No other craft seems to be burdened with wannabes who insist that their work come fully formed and in masterful shape from the outset. How many times do we hear new writers bemoan the fact that their first drafts are rambling, difficult, truncated and downright stupid? How often do aspiring writers speak of their expectations of writing a perfect first draft and their assumptions of publishing the same work? Why is it that writers—who should know better—insist that their prose flow out of their fingertips like fine wine instead of the blotchy ink that is more the norm before they will commit to write?
Writing is a craft and it takes a long time to master. How many years did Michaelangelo apprentice before he was able to go out on his own? How many years before he finally “saw” the David in the marble and grasped the hammer and tapped, releasing the form, rather than carving and fashioning it? Those who achieve mastery in the craft of writing spend years and years perfecting their ability to write and honing their sense of narrative and story. Always, they are learning. But does that mean they must hunker down and stuff their heads full of technical terms and poetic vocabulary? Should they become so absorbed in the various arms of the discipline that they forget the body?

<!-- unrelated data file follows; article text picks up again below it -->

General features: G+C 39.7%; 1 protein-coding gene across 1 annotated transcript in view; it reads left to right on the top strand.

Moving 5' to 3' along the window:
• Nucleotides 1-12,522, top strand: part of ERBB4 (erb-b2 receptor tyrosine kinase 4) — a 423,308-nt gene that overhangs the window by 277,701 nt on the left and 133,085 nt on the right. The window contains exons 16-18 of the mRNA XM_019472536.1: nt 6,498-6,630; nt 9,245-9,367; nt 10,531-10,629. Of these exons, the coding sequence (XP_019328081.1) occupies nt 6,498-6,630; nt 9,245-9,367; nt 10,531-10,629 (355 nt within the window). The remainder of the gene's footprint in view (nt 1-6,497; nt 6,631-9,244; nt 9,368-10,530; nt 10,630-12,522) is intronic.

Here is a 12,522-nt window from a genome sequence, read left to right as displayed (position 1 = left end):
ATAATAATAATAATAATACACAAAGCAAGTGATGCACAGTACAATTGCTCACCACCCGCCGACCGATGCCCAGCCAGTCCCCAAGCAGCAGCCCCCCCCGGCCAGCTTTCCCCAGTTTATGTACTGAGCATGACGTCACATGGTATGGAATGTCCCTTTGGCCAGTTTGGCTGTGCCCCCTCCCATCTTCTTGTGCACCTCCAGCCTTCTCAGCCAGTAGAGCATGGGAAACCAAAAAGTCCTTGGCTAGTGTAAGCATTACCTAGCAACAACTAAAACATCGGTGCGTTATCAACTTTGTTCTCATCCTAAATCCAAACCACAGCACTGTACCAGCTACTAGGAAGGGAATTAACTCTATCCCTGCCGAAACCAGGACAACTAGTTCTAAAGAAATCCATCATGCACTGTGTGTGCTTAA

Good writing demands fluidity, energy, and an almost seamless, artless grace. It is never labored, never bogged down in its own prose, never imprisoned by structure. I suggest it’s simply a matter of perception. Writers should approach their writing with excitement coupled with the expectation of discovery and wonder: with the beginner’s mind. They should not be too hard on themselves. Nor should they compare themselves to those they’ve placed on pedestals: they must understand there can be no comparisons. Each must do his or her work in his or her own way and that’s it. Yet, these same writers must learn from others, pay attention to detail, become willing apprentices. They must do all these things and more. For they have chosen a craft that has no end.
True masters know their jouney has no final destination. Instead, they come full circle and appreciate the true gift of writing: the beginner’s mind. There is always something new to try, some narrative structure to tackle, a sudden new voice to take on. Good writers are forever young. They give themselves permission to always grow, to allow for mistakes, and most of all, to remain eager to learn. A writer is, after all, forever newly born into the art of writing.